Bofors: The Stain that Won't Go Away
Twenty-two years after a Swedish radio station first suggested that the Bofors howitzer gun deal involved the payment of "kroners to cronies" in the Rajiv Gandhi government and the Congress party, the controversy is still an occasional "breaking news". Yet, to those who have grown to adulthood after that 1987 broadcast, the scam is a curious leftover of the past.
First, the sum involved -- Rs.64 crore ($13 million) -- is too paltry by today's standards to justify the continuing media interest.
Second, nearly all those implicated in the underhand transactions are dead. They include former prime minister Rajiv Gandhi, who paid the ultimate political price of squandering a two-thirds parliamentary majority in the post-Bofors elections of 1989. Though the Congress did find its way back to power two years later -- mainly because of dissension among its opponents -- the party has never really been able to regain its earlier, confident pre-Bofors self. Even today it is dependent on restive allies for survival at the centre.
The Bofors scandal, therefore, can be said to be as much of a defining moment for the Congress as the Babri Masjid demolition is for the Bharatiya Janata Party (BJP). There is little doubt that these two events will haunt the two parties for a long time.
Why has Bofors had such a long-lasting impact? For a start, for many people in the seventies and eighties, the scam confirmed the Congress's reputation as a cynical and corrupt organization, which had lost the halo of the freedom movement. While much of the belief in its degeneration was based on speculation, the Bofors affair seemingly provided the first concrete evidence. Although nothing has ever been proved, the mud has stuck for two reasons.
One is that the Rajiv Gandhi government never appeared serious about unearthing the truth despite its promises to do so. A joint parliamentary committee which it set up to probe the deal was widely believed to have conducted a whitewash, helped by the opposition's unwise decision to boycott it.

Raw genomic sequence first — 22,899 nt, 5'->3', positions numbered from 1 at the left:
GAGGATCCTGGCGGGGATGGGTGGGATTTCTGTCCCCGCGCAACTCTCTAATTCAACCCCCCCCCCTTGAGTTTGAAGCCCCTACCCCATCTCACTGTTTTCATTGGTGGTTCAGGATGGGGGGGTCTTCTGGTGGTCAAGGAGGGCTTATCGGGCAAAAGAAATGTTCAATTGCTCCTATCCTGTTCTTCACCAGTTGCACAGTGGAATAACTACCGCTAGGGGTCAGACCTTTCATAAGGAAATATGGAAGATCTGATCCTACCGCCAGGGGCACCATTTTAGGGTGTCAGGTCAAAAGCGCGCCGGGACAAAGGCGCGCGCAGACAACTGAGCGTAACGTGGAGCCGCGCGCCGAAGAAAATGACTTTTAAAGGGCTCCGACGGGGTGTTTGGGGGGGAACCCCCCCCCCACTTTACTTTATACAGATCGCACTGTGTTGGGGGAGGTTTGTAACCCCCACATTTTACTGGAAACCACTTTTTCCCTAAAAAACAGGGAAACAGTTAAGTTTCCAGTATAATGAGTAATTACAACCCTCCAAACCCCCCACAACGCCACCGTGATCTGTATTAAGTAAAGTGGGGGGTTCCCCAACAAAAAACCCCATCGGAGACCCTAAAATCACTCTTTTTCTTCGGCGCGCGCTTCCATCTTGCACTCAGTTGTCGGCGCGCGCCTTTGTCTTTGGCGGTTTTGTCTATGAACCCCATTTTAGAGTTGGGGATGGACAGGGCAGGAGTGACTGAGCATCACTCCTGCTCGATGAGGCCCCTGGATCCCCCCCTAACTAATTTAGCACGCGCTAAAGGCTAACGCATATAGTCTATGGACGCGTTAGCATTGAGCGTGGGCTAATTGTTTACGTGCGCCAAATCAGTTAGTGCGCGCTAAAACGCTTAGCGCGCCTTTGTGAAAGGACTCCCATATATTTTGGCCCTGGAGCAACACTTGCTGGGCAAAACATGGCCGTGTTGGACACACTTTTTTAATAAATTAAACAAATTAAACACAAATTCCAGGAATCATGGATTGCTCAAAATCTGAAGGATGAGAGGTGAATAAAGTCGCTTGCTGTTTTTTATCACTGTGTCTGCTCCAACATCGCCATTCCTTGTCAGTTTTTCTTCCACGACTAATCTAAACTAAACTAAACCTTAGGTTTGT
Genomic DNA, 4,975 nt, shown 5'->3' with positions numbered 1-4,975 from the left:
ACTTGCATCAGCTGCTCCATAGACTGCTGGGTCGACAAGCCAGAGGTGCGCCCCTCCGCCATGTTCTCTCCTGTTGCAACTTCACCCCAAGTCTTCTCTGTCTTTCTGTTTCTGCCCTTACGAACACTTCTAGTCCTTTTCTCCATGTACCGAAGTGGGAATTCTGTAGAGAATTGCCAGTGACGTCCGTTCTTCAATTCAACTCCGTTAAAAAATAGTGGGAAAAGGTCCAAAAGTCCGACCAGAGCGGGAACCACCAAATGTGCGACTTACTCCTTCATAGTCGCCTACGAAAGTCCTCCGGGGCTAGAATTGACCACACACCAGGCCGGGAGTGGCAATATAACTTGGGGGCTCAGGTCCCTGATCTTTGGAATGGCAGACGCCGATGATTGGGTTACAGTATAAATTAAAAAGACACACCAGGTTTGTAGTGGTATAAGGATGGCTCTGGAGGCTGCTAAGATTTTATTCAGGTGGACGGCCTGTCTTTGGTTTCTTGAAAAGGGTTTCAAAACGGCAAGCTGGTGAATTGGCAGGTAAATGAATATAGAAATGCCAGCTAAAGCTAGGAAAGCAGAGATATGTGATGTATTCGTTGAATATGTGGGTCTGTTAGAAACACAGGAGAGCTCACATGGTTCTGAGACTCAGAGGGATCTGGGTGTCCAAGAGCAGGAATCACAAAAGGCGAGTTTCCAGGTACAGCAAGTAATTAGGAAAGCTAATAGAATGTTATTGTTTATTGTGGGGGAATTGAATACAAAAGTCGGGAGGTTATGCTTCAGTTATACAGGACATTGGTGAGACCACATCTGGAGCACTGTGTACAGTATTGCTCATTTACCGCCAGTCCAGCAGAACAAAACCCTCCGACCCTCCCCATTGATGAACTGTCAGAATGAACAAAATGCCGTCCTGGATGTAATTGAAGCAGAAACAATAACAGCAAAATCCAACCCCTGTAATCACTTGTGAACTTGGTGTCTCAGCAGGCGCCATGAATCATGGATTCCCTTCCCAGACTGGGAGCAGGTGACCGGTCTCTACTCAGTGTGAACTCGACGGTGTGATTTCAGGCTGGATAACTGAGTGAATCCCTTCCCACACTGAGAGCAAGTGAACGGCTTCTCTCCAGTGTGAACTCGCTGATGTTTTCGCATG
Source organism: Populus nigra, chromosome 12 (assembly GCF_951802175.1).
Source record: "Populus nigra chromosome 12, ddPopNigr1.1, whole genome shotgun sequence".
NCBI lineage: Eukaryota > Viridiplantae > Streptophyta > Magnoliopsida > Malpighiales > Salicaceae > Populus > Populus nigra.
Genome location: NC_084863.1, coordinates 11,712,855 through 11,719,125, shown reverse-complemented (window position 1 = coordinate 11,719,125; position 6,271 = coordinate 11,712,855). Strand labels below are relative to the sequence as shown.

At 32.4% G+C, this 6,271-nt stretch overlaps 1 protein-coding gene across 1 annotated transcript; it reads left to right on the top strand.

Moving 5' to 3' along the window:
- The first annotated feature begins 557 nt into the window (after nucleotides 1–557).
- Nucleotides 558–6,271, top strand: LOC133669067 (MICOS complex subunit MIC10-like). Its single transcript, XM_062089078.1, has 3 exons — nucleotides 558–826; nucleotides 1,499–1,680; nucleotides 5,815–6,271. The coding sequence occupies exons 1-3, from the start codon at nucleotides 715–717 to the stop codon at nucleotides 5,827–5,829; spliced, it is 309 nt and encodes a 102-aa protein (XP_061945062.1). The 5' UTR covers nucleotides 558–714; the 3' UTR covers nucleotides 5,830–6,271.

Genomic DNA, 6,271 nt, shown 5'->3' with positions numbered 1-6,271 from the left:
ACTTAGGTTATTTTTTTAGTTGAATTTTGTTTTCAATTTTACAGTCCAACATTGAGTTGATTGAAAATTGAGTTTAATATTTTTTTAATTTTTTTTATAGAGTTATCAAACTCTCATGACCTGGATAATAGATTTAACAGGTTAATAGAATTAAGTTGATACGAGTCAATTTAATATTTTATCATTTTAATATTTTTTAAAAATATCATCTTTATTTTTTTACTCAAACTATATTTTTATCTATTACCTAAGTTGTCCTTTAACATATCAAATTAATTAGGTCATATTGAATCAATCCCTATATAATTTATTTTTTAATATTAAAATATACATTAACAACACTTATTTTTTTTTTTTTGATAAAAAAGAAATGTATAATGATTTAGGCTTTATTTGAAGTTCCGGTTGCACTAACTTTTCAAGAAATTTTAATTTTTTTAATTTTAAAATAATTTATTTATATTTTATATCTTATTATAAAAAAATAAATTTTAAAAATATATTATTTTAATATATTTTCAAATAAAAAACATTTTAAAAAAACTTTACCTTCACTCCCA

The other reason was the relentless efforts of several journalists, of whom The Hindu's Chitra Subramaniam deserves special mention, which kept the spotlight on the deal. They were helped by the intriguing entries in the diary of Martin Ardbo, the Bofors president, which referred to "Q", "Nero" and "Gandhi trustee lawyer" in connection with the scam.
Since "Q" was believed to refer to Ottavio Quattrocchi, the Italian businessman, who was known to be close to the Nehru-Gandhi family, and "Nero" to Arun Nehru, then an influential minister in the Rajiv Gandhi government, it did not take long for most people to jump to unflattering conclusions about political skullduggery.
The misgivings about the government's, and specifically the Congress's, dubious role were also substantiated to a large extent by the Central Bureau of Investigation's (CBI) seeming unwillingness to pursue the available leads on Quattrocchi with sufficient purposefulness.
The doubts about the government's intentions were heightened, for instance, by its decision to unfreeze Quattrocchi's London bank account, the inability to extradite him from Argentina, where he was arrested because of an Interpol notice, and finally the latest move to withdraw the cases against him.
Although it isn't only the Congress regimes which failed to make any headway in clearing the mists about the scandal -- the non-Congress governments fared no better -- it is now reasonably clear that the taint will persist for India's Grand Old Party.
It must be all the more regrettable for it at present when it is again trying to recover some of its lost aura by reaching out to the people -- as Rahul Gandhi is doing -- and focusing more on good governance via people of integrity and efficiency like Manmohan Singh and P. Chidambaram.
The Congress's chances of recapturing its lost glory are also fairly bright at the moment because of the disarray in the ranks of its adversaries, such as the BJP and the Left.
The Congress must be ruing the fact, therefore, that an echo from its unsavory past should continue to resonate in the political arena. Even if the ordinary people are apparently willing to forget the issue -- or, at least, no longer penalize the party for it -- as is evident from the Congress's recent electoral successes, the opposition parties and the media are unlikely to bury the scam in the foreseeable future.
Their interest is explained by the fact that the issue directly involves the Nehru-Gandhi family and, therefore, hits the party where it hurts the most.
Unlike the authoritarianism of Indira Gandhi, which has a fairly large body of admirers, and the abrasiveness of Sanjay Gandhi, which too is appreciated by some like Khushwant Singh, the smear of corruption is a near-permanent stain. It will take a Herculean effort of moral rectitude and dedicated public service by Congressmen at all levels to overcome this hurdle.
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